The Rooster

By David Madrid

Art by Vincent Rogers

        He was the meanest rooster that ever lived.

        I don’t know why I named him Lover Boy, but maybe it was because the hens loved the big white bird.

        I was afraid of Lover Boy, and for good reason, as I will explain.

        I was 5 years old on the fateful day of our violent confrontation. My mom handed me some grain and sent me to feed the chickens. It was my job, and I would have enjoyed it if not for the ill-tempered rooster.

        I crossed the yard and entered the pen where Lover Boy was king. I was careful not to attract the angry bird’s attention. I walked along the opposite side of the pen from where Lover Boy stood watching me. I scattered the feed toward the middle of the enclosure where the hens were gathered waiting for their share.

        I had to be careful. I remembered the day I saw the big rooster tackle my sister and roll her into a mesquite bush. He slashed her with his sharp claws and left her bleeding. He paid a price for that bit of violence, because my brother and I grabbed our BB guns and peppered him good.

        That only made him meaner.

        The rooster allowed me to spread the feed. Thankfully, he appeared to ignore me as I went about my work. When I was done, I nonchalantly walked toward the gate.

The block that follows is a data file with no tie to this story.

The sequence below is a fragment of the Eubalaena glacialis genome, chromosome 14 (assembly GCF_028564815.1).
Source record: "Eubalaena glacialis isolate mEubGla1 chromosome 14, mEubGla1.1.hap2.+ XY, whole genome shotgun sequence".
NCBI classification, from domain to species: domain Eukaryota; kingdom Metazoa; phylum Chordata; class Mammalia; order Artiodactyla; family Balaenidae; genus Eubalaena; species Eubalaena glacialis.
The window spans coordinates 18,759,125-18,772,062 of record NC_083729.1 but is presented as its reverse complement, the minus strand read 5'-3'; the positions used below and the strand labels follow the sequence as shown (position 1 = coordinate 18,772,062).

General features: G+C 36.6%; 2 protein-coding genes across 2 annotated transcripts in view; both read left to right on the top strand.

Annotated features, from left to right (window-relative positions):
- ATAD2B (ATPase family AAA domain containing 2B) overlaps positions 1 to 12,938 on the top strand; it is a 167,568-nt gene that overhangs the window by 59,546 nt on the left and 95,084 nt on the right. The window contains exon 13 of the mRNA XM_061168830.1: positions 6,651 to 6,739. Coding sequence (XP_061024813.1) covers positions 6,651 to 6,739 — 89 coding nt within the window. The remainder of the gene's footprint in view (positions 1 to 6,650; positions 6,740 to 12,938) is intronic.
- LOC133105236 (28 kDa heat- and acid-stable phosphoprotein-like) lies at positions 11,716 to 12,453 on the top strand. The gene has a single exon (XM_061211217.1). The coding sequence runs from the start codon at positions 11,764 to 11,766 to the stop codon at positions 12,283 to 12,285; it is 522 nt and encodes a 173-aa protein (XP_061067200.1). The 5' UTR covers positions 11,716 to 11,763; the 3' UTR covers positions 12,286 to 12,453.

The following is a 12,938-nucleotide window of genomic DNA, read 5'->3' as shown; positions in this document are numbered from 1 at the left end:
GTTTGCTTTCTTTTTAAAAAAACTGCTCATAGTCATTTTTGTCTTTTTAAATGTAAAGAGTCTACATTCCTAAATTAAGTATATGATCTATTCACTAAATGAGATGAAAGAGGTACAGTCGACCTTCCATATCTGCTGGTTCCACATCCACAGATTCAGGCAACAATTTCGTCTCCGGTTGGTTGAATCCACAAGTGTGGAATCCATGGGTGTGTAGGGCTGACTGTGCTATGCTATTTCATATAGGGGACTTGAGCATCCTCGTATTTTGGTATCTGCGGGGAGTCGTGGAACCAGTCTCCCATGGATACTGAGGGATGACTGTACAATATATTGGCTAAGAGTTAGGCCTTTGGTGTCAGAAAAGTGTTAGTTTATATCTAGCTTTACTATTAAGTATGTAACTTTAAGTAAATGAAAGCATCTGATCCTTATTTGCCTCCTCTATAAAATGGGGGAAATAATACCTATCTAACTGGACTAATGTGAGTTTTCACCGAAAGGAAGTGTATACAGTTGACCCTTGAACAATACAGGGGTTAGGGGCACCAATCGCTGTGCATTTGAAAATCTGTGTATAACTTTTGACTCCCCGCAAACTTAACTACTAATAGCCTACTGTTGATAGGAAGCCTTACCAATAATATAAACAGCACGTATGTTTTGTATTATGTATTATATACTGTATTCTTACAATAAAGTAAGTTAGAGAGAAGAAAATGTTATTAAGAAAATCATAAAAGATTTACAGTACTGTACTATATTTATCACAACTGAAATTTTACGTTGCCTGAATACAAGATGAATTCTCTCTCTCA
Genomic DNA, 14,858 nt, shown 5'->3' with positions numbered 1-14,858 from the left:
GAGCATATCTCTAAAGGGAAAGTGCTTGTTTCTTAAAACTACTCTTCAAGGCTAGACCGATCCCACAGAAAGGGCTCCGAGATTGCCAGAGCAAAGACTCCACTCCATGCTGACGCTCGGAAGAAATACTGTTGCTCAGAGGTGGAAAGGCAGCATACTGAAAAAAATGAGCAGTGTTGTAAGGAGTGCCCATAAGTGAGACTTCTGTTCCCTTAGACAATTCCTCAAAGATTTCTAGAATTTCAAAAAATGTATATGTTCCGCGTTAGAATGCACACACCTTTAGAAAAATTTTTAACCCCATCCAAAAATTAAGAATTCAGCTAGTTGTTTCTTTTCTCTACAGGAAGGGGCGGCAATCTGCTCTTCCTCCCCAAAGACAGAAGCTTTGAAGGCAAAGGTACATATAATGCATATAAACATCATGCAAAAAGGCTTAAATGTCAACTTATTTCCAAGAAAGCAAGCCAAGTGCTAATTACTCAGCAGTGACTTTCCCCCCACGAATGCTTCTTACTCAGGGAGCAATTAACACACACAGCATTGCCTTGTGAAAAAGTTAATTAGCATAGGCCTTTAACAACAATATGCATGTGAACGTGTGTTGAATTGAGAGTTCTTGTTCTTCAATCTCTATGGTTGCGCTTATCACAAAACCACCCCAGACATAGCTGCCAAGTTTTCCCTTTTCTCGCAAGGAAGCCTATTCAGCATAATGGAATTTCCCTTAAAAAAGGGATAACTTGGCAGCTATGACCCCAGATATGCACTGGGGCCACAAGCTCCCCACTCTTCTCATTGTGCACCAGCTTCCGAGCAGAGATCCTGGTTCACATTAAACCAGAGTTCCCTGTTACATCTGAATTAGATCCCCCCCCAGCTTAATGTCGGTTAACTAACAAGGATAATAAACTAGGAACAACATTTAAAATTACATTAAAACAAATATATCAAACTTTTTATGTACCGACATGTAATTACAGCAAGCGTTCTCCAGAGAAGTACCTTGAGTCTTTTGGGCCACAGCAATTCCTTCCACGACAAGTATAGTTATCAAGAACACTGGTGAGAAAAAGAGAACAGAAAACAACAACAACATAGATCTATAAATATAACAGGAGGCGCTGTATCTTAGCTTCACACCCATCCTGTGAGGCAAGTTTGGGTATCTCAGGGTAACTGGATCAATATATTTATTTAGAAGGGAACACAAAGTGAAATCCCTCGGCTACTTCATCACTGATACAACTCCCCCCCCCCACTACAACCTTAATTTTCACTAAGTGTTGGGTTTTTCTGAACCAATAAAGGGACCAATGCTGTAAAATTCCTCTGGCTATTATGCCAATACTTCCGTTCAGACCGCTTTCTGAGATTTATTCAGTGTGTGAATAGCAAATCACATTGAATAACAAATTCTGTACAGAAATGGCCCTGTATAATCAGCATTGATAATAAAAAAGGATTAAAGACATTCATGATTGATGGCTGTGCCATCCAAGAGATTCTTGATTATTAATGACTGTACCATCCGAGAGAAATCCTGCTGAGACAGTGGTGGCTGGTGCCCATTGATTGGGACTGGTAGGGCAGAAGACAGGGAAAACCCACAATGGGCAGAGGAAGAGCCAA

‘Don’t look at me. Don’t look at me,’ I silently pleaded, but Lover Boy was a clever rooster, and suddenly his red comb appeared to stand straight up.

        Lover Boy decided I wasn’t leaving without a fight. He charged me. While he was only half as tall as me, he was strong and angry. He was always angry. I was mellow and peaceful. The smart rooster sensed my weakness and attacked. Maybe he remembered the BB gun retaliation.

        He pecked my legs. He pecked my arms. As I tried to run, he lunged at me and sunk his sharp beak into my knee and ripped a piece of flesh from it.

        Blood flowed, and I howled. I ran for the gate. The rooster pecked me every step of the way, but finally, I escaped.

        How could I love a bird that hurt me so? I can’t say.

        My mother had to bandage my leg to stop the bleeding, and there was a lot of blood. From that day on, I fed the chickens from outside the fence.

        Despite his violent temper and the flaming scar he left on my knee, I have to admit that I loved that crazy fowl even more, and I forgave him. He got no more BBs from me. Maybe it was my capacity to love that prompted me to name my rooster Lover Boy.

        When the mighty rooster finally died, I cried, and to this day, I proudly show off the scar on my knee left by the meanest rooster that ever lived.

The End

Moral: Forgive your loved ones who hurt you, but make sure you protect yourself so they can’t hurt you again.